Just a few days after downloading “NHS Covid-19”—the UK government’s recently released contact-tracing app—Abbie received a notification informing them that they had potentially been exposed to the virus. But, when they actually went to open the notification, it simply disappeared. Abbie, who comes into contact with strangers daily through their job working in a restaurant, was spooked.
“I have asthma, so I have been very vigilant and careful about social distancing and wearing my mask at all times at work. This notification struck panic into my heart,” Abbie, who asked we didn’t use their last name, told Motherboard.
Abbie is just one of thousands of users across England and Wales who have received “ghost notifications” which have been blamed on the app’s underlying exposure notification API developed by Apple and Google. But, the issue has yet to be reported by users of contact-tracing apps in Scotland and Northern Ireland, which rely on the same API.
The confusing notifications are just one example of how an app described as “world beating” by prime minister Boris Johnson has continued to flop less than a month into its deployment. Critics have pointed to it as indicative of a pandemic response by the government that has often floundered and lacked coherence, leaving the country with a now record surge in cases and the highest death toll in Europe.
The journey to create a national contact-tracing app has been a bumpy ride, to say the least. Back in March the UK government had already begun developing an app, deciding to forego the decentralized exposure notification API developed by Apple and Google in favor of a centralized approach. The decision was met with considerable backlash, including a letter signed by three hundred experts criticizing the government’s plans for not adequately addressing privacy concerns.
It also didn’t really work. On iPhones, for example, the app could only detect possible encounters if the phone was unlocked and actively running the software, effectively alienating half of UK smartphone users. In June, the government decided to scrap the app entirely and develop the current one, which now relies on the Apple and Google API.
It doesn’t appear to be working that much better. After launch, a technical glitch meant that any user who received a test from an NHS laboratory or hospital (over 60,000 people) couldn’t upload their results. Users with “older” phones such as iPhone 6s aren’t able to use the app at all. And, last week Sky News reported that only one notification had been sent out of an outbreak in venues like pubs or cafes–key use cases for the app.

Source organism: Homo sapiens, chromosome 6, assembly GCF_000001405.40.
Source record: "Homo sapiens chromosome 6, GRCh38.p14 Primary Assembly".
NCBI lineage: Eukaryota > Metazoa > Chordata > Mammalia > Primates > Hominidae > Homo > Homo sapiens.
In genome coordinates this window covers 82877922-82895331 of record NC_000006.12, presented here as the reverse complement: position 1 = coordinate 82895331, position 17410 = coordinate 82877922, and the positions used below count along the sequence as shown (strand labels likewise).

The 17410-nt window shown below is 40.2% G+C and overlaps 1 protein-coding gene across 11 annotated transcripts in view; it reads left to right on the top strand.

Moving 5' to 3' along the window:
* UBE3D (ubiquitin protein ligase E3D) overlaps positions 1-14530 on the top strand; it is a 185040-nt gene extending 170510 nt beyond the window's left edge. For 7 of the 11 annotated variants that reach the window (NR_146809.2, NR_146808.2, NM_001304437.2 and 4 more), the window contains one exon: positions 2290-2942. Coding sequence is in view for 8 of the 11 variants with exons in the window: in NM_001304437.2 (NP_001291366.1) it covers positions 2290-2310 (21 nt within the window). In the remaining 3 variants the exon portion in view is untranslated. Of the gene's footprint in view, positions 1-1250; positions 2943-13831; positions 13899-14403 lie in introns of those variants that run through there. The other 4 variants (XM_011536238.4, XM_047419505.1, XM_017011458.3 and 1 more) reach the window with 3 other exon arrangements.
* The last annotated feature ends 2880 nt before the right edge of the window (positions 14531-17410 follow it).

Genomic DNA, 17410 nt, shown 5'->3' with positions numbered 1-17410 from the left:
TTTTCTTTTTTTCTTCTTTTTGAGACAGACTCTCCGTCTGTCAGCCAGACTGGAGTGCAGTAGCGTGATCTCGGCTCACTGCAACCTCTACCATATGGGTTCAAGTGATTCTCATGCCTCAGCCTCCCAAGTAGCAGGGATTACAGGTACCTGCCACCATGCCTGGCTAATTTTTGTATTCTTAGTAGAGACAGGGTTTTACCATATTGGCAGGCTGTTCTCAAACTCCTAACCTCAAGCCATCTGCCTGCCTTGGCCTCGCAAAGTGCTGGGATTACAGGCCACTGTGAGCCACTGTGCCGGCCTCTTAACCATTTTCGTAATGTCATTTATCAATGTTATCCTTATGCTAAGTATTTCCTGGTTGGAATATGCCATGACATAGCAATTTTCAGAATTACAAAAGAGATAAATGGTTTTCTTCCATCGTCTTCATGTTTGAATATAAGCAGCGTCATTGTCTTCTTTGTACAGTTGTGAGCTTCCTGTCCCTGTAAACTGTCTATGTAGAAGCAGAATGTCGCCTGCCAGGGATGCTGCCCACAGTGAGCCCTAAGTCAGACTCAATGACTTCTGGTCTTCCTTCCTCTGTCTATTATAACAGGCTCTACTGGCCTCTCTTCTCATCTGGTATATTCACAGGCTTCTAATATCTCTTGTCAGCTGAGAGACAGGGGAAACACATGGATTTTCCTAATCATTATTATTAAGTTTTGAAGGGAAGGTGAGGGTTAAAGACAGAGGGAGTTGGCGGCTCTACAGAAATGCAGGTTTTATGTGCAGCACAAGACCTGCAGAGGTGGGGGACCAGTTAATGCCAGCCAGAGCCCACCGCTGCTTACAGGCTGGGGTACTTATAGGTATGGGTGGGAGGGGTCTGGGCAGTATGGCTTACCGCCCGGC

If it is in fact working as intended, the government has yet to release any data to prove it, including the results of two large pilot studies done in the Isle of Wight and Newham.
“The fact of the matter is we need the government to provide us with the evidence both from the pilots and real-time to assess whether the app is actually effective and if it’s reaching the groups it needs to be,” Josh Keith, a senior data analyst at The Health Foundation, an independent non-profit that carries out health and policy analysis, told Motherboard. “In particular, we don’t know if the app is reaching the groups hardest hit by the virus, like over 65year-olds and BAME [Black, Asian, and minority ethnic] communities, who are at the same time, according to our polling, the least likely to use the app.”
What we do know is that the NHS contact-tracing app has been downloaded 10 million times (~18 percent of the population of England and Wales), far below the 56 percent threshold that experts have estimated is needed for contact-tracing to be effective. Some experts have also questioned how well the underlying Google/Apple API works in the first place, but others like Keith believe the app has the potential to be invaluable.
With problem after problem besetting the app and no government data, it’s hard to know how long public faith in the app will last–or whether it was even there in the first place.
“They developed an app to help provide clarity, but it’s only made more confusion,” says Abbie. “Now I receive those ghost notifications multiple times a week, and I’m desensitised. I’ll continue to use the app and click those notifications on the off chance that they’re not lying, but I imagine many people wouldn’t pay attention to those notifications anymore and accidentally overlook the real ones.”